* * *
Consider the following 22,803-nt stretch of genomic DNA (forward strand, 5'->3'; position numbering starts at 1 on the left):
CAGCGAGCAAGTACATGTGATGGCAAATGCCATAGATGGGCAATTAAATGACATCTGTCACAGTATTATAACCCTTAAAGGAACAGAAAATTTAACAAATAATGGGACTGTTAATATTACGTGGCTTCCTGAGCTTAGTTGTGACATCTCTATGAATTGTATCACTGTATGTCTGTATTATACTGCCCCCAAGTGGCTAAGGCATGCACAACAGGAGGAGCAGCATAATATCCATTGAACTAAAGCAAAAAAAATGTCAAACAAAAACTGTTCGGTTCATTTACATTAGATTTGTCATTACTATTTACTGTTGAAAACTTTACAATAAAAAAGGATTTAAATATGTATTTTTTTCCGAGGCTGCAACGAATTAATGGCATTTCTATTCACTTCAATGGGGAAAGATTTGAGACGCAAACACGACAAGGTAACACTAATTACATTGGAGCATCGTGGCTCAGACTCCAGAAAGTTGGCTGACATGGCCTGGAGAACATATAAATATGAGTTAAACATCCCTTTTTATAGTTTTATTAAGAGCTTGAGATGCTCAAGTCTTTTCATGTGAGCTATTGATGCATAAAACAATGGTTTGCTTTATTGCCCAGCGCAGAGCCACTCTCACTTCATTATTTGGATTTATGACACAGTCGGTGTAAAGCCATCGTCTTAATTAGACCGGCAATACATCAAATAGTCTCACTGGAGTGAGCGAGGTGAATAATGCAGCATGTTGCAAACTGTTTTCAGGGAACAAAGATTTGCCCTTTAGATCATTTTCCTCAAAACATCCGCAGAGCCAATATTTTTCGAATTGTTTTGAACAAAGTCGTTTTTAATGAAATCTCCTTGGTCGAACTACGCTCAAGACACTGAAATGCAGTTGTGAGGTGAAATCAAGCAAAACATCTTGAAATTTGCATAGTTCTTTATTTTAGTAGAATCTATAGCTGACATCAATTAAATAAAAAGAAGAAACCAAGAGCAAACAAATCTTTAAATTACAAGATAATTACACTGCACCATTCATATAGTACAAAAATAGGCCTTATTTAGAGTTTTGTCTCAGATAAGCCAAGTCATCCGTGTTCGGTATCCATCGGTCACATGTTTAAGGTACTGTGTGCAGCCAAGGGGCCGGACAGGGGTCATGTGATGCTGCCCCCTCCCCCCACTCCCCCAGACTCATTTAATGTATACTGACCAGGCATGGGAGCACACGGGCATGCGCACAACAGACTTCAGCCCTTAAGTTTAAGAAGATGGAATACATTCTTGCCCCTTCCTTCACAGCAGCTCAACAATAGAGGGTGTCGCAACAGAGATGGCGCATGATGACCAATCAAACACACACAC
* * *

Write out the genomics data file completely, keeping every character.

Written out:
Consider the following 22,803-nt stretch of genomic DNA (forward strand, 5'->3'; position numbering starts at 1 on the left):
CAGCGAGCAAGTACATGTGATGGCAAATGCCATAGATGGGCAATTAAATGACATCTGTCACAGTATTATAACCCTTAAAGGAACAGAAAATTTAACAAATAATGGGACTGTTAATATTACGTGGCTTCCTGAGCTTAGTTGTGACATCTCTATGAATTGTATCACTGTATGTCTGTATTATACTGCCCCCAAGTGGCTAAGGCATGCACAACAGGAGGAGCAGCATAATATCCATTGAACTAAAGCAAAAAAAATGTCAAACAAAAACTGTTCGGTTCATTTACATTAGATTTGTCATTACTATTTACTGTTGAAAACTTTACAATAAAAAAGGATTTAAATATGTATTTTTTTCCGAGGCTGCAACGAATTAATGGCATTTCTATTCACTTCAATGGGGAAAGATTTGAGACGCAAACACGACAAGGTAACACTAATTACATTGGAGCATCGTGGCTCAGACTCCAGAAAGTTGGCTGACATGGCCTGGAGAACATATAAATATGAGTTAAACATCCCTTTTTATAGTTTTATTAAGAGCTTGAGATGCTCAAGTCTTTTCATGTGAGCTATTGATGCATAAAACAATGGTTTGCTTTATTGCCCAGCGCAGAGCCACTCTCACTTCATTATTTGGATTTATGACACAGTCGGTGTAAAGCCATCGTCTTAATTAGACCGGCAATACATCAAATAGTCTCACTGGAGTGAGCGAGGTGAATAATGCAGCATGTTGCAAACTGTTTTCAGGGAACAAAGATTTGCCCTTTAGATCATTTTCCTCAAAACATCCGCAGAGCCAATATTTTTCGAATTGTTTTGAACAAAGTCGTTTTTAATGAAATCTCCTTGGTCGAACTACGCTCAAGACACTGAAATGCAGTTGTGAGGTGAAATCAAGCAAAACATCTTGAAATTTGCATAGTTCTTTATTTTAGTAGAATCTATAGCTGACATCAATTAAATAAAAAGAAGAAACCAAGAGCAAACAAATCTTTAAATTACAAGATAATTACACTGCACCATTCATATAGTACAAAAATAGGCCTTATTTAGAGTTTTGTCTCAGATAAGCCAAGTCATCCGTGTTCGGTATCCATCGGTCACATGTTTAAGGTACTGTGTGCAGCCAAGGGGCCGGACAGGGGTCATGTGATGCTGCCCCCTCCCCCCACTCCCCCAGACTCATTTAATGTATACTGACCAGGCATGGGAGCACACGGGCATGCGCACAACAGACTTCAGCCCTTAAGTTTAAGAAGATGGAATACATTCTTGCCCCTTCCTTCACAGCAGCTCAACAATAGAGGGTGTCGCAACAGAGATGGCGCATGATGACCAATCAAACACACACAC